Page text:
David Scott, the father of James E., removed to Masonville from
Queemans, Albany County, N.Y., and was engaged in farming and
carpentering. James E. Scott was born at Masonville, where he also
followed the life of a farmer and a carpenter. He married Mary Gardner, a
daughter of Andrew Gardner, of Tompkins; and they had eight children:
Nellie, the wife of the subject of this sketch; Fred; Elmer; Inez; Oscar;
Flora; Willie; and Wallace, who died young. Mr. and Mrs. Eugene B.
Southworth are the parents of eight children now living: Mabel C.; Alice
Pearl; Henry A.; Nettie A; Edith Maud; Alta May; and Thaddeus D. and
Mary J., who are twins. They have been called upon to part with three
children, who died when very young.
MRS. SARAH RICH, who lives on the Rich homestead of two hundred
and seventy-five acres in Almeda, in the town of Stamford, N.Y., and
carries on the place with marked ability, is the widow of Stephen Rich.
The Rich family, hers by birth as well as marriage is one of the oldest and
best established in the county.
The present record begins with James Rich, who was born in New York
City in 1764, and was therefore a boy eleven years old when the
Revolution began, and still older when the patriotic tide reached his native
city. By trade he was a tailor, but died at the early age of thirty-five, only
ten years after his marriage and in the same year with the Father of his
Country. His wife was Mary Altgelt, also a native of the metropolis, where
she was born, July 30, 1769. She outlived her husband many years, and
twice entered again the holy estate of matrimony. Her second husband
was Joseph Thomson; and the other was Robert Forrest, of Stamford,
who left her the third time a widow. Her own death occurred in Stamford
on December 6, 1857. To her first husband she bore three sons, Stephen
Altgelt Rich, a grocer in New York City, grandfather of Mrs. Sarah Rich,
was born August 4, 1790, during Washington's first Presidency, and lived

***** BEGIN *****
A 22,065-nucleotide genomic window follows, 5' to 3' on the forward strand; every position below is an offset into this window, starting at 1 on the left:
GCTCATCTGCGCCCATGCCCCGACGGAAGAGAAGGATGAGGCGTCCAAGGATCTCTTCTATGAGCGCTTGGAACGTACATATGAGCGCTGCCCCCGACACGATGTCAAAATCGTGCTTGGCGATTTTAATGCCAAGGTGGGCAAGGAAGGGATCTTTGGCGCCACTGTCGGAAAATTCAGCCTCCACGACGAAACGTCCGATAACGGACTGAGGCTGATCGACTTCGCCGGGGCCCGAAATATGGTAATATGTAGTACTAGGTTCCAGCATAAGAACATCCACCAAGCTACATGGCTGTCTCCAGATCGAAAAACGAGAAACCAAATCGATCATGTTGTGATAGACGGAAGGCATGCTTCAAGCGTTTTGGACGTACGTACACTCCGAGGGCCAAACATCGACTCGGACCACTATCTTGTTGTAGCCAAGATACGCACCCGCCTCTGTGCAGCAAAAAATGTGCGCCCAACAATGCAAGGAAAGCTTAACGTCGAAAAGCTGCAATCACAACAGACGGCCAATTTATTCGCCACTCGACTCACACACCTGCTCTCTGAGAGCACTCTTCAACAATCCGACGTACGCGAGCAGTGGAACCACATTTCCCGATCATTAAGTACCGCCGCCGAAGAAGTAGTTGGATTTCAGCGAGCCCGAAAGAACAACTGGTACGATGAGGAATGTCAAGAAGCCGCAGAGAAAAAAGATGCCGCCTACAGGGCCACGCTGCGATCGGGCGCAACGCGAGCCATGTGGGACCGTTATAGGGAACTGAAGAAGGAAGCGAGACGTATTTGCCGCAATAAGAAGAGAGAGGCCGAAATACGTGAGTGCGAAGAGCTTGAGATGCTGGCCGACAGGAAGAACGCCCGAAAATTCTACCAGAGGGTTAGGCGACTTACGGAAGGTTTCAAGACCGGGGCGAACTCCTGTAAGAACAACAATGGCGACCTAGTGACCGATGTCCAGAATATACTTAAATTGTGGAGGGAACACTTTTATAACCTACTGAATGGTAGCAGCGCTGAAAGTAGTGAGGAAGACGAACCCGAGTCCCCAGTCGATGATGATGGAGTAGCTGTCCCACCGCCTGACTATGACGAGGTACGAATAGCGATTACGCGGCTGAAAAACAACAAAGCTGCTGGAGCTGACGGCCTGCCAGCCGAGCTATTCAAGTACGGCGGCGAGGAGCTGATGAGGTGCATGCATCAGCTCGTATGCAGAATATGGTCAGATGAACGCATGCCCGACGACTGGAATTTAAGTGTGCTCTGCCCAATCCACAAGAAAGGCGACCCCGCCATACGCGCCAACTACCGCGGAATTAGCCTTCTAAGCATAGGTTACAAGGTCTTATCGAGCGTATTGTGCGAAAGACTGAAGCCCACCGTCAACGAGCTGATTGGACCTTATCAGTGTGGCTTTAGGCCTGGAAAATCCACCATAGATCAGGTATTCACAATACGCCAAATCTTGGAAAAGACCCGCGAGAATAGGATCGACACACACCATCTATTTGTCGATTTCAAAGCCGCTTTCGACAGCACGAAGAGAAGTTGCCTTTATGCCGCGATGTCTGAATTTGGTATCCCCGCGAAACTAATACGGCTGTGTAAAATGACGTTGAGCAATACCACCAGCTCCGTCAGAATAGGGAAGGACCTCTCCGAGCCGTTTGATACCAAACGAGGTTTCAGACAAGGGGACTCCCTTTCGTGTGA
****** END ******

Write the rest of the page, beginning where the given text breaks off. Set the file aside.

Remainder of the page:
till 1858, when Buchanan was in the White House.
The next son, to whose line this sketch specially relates, was born
October 23, 1791, and was named for his grandfather. James Rich was a
Stamford farmer, and carried on the place subsequently owned by his son
Stephen. This he did so practically and progressively as to make
agriculture a profitable pursuit. He was an old-time Whig, and an Elder
and Trustee in the United Presbyterian church in South Kortright. His first
wife, Miss Helena Marshall, was born in New York City, October 13, 1792.
They were marred in 1816, just a week before Christmas, when the
second peace with the mother country had been finally declared, and
praises of General Jackson's warlike pluck echoed on every hand; and
she died on Christmas Day, 1835, aged forty-three, while Jackson was
President, so that the great Christian holiday and America's democratic
and autocratic statesman were peculiarly associated with her life.
From this union came ten children, two of whom survive. Henry Marshall
Rich was born September 12, 1819, and lived, unmarried, on the
homestead with his brother's widow until his death, August 24, 1894. He
was a member of the Presbyterian church, and a Republican, greatly
respected by his associates. Robert S. Rich was born March 7, 1823,
and is a merchant in Hobart village. Helena Jane was born on February
24, 1832, and is now the widow of Hector Cowan, of Stamford, of whom a
sketch may be found elsewhere in this volume. The eldest child, James
Altgelt Rich, a Stamford farmer, named for his grandparents, was born in
October, 1817, and died March 5, 1894. Mary Rich was born February
17, 1821, and died unmarried in New York City on April 3, 1842. Stephen
was born October 8, 1824; and he died July 6, 1884, at the sound age of
sixty. Of him more hereafter. Thomas Rich, a farmer, was born August
28, 1826, and died in Mexico on the last day of April, 1852. Alexander
Rich was born on the first day of November 1830, became a New York
plumber, and died February 18, 1854. Ann Eliza, twin sister of Helen,
died in October 1889, at fifty-seven. James Rich's first wife, as already
stated was Helena Marshall; but he was married again. The second wife
was Jane Southard, a native of Dutchess County, and by her he had three
children. The eldest, Hannah Rich, born July 17, 1838, married William
B. Peters, of Bloomville, of whom a sketch may be found in its proper
place in this volume. John Rich was born December 14, 1839, and died
March 19, 1885, in Jacksonville, Fla., where he was acting as agent for
the Mallory line of steamers. Isabella Rich was born April 10, 1841, four
days after the country was appalled by the sad news of the death of
General Harrison, when only a month in the Presidential chair. She
married Rev. James M. Stevenson, and died December 19, 1893. Thus
we see that James Rich was indeed a patriarch, with one more child than
Jacob, of the Bible history he so loved. He was also an Elder in the
Presbyterian church, and a Whig in politics, but would have rejoiced over
the triumph of Abraham Lincoln, which occurred three years after Mr.
Rich's death on the homestead, July 10, 1857.
The father of James Rich's first wife, Henry Marshall, was born in